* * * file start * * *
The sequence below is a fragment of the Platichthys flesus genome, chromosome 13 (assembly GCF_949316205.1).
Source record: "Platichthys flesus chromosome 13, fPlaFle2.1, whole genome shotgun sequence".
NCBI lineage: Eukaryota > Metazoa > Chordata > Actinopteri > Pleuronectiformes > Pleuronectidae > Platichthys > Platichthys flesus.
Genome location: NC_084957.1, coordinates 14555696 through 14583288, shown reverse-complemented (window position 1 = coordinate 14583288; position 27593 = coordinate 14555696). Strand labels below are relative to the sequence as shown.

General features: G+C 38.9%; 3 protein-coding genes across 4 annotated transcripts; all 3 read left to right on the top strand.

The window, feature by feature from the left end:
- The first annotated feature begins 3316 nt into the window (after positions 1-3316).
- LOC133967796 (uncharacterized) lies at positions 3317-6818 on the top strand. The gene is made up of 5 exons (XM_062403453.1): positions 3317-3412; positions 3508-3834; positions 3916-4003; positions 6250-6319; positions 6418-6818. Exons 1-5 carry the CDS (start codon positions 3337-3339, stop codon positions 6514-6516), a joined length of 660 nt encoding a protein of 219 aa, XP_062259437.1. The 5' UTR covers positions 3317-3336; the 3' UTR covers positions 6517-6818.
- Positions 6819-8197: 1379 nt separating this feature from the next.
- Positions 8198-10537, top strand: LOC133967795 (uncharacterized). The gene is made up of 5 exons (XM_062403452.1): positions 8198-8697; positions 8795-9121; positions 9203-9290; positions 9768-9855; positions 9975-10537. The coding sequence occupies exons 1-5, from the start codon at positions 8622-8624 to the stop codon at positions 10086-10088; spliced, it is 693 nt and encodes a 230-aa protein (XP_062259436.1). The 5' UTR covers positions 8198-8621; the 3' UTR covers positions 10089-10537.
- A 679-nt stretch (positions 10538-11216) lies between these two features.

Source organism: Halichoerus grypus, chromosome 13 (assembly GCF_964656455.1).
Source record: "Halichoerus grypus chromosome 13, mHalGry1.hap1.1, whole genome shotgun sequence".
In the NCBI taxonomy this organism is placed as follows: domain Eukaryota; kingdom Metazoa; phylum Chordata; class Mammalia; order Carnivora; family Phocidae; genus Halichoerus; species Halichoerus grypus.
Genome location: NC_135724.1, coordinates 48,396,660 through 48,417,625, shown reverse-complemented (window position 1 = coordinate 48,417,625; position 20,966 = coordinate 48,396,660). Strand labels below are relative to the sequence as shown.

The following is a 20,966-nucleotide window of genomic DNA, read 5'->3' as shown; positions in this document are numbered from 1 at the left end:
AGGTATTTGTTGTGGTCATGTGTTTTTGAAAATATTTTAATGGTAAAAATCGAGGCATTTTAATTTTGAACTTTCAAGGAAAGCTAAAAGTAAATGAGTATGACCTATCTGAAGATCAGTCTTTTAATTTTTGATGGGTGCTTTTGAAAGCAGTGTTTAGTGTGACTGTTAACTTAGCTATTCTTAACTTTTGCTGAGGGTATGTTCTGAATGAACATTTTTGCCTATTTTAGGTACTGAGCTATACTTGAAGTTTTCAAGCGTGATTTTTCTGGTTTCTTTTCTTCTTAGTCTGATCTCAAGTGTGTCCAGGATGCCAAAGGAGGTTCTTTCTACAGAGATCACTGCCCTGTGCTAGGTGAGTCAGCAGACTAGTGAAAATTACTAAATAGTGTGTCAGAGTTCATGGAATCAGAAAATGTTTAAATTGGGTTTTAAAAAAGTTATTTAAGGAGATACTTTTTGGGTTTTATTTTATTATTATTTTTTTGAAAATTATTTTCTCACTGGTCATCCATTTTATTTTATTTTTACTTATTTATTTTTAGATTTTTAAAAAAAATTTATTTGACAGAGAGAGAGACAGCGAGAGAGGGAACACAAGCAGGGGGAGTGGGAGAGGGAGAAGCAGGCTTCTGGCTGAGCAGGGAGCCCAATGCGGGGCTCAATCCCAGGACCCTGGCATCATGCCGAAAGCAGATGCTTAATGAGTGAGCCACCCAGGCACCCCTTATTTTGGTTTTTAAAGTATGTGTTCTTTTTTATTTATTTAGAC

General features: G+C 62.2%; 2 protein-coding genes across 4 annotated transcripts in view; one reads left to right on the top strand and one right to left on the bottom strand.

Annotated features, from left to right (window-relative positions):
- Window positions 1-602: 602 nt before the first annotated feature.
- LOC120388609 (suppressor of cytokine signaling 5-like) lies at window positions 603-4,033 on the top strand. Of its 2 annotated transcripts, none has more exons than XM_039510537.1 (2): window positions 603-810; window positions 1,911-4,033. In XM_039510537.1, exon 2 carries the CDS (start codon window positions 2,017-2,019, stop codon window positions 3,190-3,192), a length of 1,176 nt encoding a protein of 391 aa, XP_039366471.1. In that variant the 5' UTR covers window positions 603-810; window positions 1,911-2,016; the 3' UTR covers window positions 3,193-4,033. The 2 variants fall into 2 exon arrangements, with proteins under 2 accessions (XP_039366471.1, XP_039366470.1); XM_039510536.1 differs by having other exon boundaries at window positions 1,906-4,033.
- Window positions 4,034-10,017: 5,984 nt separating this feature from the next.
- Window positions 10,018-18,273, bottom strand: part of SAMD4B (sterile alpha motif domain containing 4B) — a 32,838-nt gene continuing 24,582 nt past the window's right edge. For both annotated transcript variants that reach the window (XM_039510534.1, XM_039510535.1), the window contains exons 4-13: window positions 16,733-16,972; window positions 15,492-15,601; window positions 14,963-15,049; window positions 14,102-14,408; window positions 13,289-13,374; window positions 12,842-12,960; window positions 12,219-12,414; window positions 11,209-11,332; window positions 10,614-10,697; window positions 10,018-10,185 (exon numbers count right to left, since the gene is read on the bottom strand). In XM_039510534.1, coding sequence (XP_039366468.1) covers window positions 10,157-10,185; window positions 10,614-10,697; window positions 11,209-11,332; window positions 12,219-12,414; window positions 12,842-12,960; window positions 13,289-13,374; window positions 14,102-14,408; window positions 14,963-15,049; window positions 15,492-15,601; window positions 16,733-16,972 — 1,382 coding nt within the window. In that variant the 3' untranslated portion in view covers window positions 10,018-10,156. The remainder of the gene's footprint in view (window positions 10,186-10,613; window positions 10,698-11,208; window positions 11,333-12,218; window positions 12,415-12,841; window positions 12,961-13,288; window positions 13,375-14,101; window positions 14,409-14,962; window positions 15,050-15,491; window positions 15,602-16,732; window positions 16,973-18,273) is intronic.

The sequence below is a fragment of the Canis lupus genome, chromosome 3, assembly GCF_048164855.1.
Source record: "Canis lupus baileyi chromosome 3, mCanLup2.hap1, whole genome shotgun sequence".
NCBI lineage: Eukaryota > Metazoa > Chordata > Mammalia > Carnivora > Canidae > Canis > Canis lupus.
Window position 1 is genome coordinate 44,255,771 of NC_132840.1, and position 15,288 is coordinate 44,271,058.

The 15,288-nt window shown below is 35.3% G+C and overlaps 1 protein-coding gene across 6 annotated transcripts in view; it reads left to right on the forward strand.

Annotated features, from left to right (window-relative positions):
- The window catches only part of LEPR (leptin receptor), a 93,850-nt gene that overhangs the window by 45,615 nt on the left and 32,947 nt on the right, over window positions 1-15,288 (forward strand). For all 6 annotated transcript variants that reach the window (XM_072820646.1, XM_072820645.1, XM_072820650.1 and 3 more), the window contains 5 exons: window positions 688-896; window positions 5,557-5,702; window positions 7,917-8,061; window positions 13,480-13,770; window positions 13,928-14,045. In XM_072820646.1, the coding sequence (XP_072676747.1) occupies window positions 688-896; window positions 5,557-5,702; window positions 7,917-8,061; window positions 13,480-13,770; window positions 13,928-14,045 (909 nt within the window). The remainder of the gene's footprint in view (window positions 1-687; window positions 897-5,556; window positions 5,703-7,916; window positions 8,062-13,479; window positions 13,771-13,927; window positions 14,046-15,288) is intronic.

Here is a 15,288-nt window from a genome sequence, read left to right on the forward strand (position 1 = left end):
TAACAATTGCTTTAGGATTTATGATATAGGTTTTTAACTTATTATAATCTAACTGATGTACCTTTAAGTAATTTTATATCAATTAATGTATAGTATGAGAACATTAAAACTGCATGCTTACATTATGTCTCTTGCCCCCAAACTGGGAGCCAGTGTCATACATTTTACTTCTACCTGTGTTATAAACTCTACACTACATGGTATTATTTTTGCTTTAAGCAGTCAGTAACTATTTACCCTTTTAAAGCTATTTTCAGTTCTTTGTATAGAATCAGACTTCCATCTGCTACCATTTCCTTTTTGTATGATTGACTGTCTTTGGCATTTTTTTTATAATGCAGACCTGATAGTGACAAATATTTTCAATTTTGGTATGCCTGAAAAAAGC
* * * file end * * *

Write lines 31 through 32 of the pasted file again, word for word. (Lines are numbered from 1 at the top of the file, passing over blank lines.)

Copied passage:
Here is a 15,288-nt window from a genome sequence, read left to right on the forward strand (position 1 = left end):
TAACAATTGCTTTAGGATTTATGATATAGGTTTTTAACTTATTATAATCTAACTGATGTACCTTTAAGTAATTTTATATCAATTAATGTATAGTATGAGAACATTAAAACTGCATGCTTACATTATGTCTCTTGCCCCCAAACTGGGAGCCAGTGTCATACATTTTACTTCTACCTGTGTTATAAACTCTACACTACATGGTATTATTTTTGCTTTAAGCAGTCAGTAACTATTTACCCTTTTAAAGCTATTTTCAGTTCTTTGTATAGAATCAGACTTCCATCTGCTACCATTTCCTTTTTGTATGATTGACTGTCTTTGGCATTTTTTTTATAATGCAGACCTGATAGTGACAAATATTTTCAATTTTGGTATGCCTGAAAAAAGC